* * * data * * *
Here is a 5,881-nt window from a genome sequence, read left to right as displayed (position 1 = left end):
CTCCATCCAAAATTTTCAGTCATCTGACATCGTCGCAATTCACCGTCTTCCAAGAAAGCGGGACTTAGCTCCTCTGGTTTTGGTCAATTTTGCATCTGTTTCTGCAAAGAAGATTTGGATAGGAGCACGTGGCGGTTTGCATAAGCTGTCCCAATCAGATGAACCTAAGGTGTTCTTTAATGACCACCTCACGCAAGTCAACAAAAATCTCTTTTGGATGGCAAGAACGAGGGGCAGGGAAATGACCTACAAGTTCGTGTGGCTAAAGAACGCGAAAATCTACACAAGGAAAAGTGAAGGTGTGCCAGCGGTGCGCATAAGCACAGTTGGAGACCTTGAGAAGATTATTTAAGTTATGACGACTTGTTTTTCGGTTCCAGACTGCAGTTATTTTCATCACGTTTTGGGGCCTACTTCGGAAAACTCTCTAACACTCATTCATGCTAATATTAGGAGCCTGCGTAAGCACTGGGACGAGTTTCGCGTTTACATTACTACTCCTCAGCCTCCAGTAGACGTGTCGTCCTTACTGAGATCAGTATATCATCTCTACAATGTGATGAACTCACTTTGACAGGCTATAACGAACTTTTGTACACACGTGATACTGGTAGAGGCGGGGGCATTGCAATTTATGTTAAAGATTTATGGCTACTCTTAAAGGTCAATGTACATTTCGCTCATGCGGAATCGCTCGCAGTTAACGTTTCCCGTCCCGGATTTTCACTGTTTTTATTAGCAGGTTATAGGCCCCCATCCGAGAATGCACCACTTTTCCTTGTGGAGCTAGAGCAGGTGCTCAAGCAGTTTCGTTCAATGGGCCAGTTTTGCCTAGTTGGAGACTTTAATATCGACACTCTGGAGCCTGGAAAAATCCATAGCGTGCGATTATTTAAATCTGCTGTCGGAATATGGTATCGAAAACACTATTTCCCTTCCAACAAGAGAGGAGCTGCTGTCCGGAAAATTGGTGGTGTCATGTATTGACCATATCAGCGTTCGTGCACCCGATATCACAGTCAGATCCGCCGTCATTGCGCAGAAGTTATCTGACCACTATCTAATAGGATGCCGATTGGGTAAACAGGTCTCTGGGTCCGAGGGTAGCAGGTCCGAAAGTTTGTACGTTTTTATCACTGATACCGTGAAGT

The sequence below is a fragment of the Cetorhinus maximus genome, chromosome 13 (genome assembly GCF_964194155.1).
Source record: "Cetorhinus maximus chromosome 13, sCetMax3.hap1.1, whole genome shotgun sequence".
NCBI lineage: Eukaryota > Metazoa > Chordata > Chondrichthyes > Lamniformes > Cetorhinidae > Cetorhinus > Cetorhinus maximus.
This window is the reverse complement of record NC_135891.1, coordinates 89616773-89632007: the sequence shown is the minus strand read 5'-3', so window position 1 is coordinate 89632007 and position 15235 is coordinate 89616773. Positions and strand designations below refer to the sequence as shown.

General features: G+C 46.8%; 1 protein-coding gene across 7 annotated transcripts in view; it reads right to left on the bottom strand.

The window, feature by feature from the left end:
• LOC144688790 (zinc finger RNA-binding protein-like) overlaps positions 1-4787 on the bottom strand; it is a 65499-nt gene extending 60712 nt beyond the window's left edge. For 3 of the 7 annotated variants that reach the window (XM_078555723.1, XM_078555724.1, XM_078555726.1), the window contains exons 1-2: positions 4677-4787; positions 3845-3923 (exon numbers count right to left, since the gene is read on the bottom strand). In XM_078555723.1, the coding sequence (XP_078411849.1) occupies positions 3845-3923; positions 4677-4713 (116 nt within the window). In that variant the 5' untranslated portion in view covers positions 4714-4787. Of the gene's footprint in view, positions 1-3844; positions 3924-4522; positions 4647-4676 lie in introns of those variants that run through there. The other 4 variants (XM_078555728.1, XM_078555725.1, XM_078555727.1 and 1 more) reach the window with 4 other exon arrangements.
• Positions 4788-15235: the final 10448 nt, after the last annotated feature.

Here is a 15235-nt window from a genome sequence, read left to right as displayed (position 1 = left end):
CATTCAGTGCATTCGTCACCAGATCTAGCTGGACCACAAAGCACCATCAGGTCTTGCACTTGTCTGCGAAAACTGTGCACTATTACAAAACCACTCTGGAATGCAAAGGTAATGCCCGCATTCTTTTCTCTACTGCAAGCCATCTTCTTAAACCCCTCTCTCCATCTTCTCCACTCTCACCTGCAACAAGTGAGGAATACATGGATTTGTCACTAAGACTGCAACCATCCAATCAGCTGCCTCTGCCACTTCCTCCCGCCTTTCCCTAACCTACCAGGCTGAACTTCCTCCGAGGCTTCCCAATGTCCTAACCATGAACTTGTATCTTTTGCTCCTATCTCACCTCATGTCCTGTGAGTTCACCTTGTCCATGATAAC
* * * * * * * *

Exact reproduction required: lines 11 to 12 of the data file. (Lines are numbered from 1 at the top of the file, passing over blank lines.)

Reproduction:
Here is a 15235-nt window from a genome sequence, read left to right as displayed (position 1 = left end):
CATTCAGTGCATTCGTCACCAGATCTAGCTGGACCACAAAGCACCATCAGGTCTTGCACTTGTCTGCGAAAACTGTGCACTATTACAAAACCACTCTGGAATGCAAAGGTAATGCCCGCATTCTTTTCTCTACTGCAAGCCATCTTCTTAAACCCCTCTCTCCATCTTCTCCACTCTCACCTGCAACAAGTGAGGAATACATGGATTTGTCACTAAGACTGCAACCATCCAATCAGCTGCCTCTGCCACTTCCTCCCGCCTTTCCCTAACCTACCAGGCTGAACTTCCTCCGAGGCTTCCCAATGTCCTAACCATGAACTTGTATCTTTTGCTCCTATCTCACCTCATGTCCTGTGAGTTCACCTTGTCCATGATAAC